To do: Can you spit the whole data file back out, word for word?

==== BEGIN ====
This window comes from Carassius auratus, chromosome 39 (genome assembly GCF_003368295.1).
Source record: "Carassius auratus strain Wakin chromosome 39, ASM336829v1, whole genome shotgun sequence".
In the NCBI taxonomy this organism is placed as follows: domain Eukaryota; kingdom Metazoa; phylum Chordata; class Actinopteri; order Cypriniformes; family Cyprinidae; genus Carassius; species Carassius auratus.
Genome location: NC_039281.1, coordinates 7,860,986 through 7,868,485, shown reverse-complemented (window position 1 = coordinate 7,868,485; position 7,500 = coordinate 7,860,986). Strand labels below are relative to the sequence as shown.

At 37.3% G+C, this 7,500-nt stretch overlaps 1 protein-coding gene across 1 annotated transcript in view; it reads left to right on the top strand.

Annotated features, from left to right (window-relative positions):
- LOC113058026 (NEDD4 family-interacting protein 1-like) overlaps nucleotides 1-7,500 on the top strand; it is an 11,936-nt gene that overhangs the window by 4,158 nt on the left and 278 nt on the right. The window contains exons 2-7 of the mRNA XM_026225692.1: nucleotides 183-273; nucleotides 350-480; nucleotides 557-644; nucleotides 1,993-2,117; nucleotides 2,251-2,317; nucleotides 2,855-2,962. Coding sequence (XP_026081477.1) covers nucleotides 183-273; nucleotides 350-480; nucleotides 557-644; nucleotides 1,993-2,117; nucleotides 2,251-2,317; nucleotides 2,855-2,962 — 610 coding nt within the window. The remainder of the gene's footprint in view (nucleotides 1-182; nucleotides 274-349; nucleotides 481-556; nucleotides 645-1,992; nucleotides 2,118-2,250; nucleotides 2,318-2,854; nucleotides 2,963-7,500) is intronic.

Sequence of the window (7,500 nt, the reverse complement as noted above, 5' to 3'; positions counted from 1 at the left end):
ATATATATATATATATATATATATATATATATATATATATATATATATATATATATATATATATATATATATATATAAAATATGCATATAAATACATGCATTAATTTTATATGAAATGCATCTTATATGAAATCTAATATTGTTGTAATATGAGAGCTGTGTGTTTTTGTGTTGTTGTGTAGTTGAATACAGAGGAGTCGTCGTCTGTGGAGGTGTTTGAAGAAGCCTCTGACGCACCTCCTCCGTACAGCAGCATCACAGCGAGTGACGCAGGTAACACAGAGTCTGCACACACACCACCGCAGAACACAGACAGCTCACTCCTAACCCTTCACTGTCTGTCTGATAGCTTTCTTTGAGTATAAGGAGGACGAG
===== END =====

This window comes from Carassius auratus, chromosome 39 (genome assembly GCF_003368295.1).
Source record: "Carassius auratus strain Wakin chromosome 39, ASM336829v1, whole genome shotgun sequence".
In the NCBI taxonomy this organism is placed as follows: domain Eukaryota; kingdom Metazoa; phylum Chordata; class Actinopteri; order Cypriniformes; family Cyprinidae; genus Carassius; species Carassius auratus.
Genome location: NC_039281.1, coordinates 7,860,986 through 7,868,485, shown reverse-complemented (window position 1 = coordinate 7,868,485; position 7,500 = coordinate 7,860,986). Strand labels below are relative to the sequence as shown.

At 37.3% G+C, this 7,500-nt stretch overlaps 1 protein-coding gene across 1 annotated transcript in view; it reads left to right on the top strand.

Annotated features, from left to right (window-relative positions):
- LOC113058026 (NEDD4 family-interacting protein 1-like) overlaps nucleotides 1-7,500 on the top strand; it is an 11,936-nt gene that overhangs the window by 4,158 nt on the left and 278 nt on the right. The window contains exons 2-7 of the mRNA XM_026225692.1: nucleotides 183-273; nucleotides 350-480; nucleotides 557-644; nucleotides 1,993-2,117; nucleotides 2,251-2,317; nucleotides 2,855-2,962. Coding sequence (XP_026081477.1) covers nucleotides 183-273; nucleotides 350-480; nucleotides 557-644; nucleotides 1,993-2,117; nucleotides 2,251-2,317; nucleotides 2,855-2,962 — 610 coding nt within the window. The remainder of the gene's footprint in view (nucleotides 1-182; nucleotides 274-349; nucleotides 481-556; nucleotides 645-1,992; nucleotides 2,118-2,250; nucleotides 2,318-2,854; nucleotides 2,963-7,500) is intronic.

Sequence of the window (7,500 nt, the reverse complement as noted above, 5' to 3'; positions counted from 1 at the left end):
ATATATATATATATATATATATATATATATATATATATATATATATATATATATATATATATATATATATATATATAAAATATGCATATAAATACATGCATTAATTTTATATGAAATGCATCTTATATGAAATCTAATATTGTTGTAATATGAGAGCTGTGTGTTTTTGTGTTGTTGTGTAGTTGAATACAGAGGAGTCGTCGTCTGTGGAGGTGTTTGAAGAAGCCTCTGACGCACCTCCTCCGTACAGCAGCATCACAGCGAGTGACGCAGGTAACACAGAGTCTGCACACACACCACCGCAGAACACAGACAGCTCACTCCTAACCCTTCACTGTCTGTCTGATAGCTTTCTTTGAGTATAAGGAGGACGAG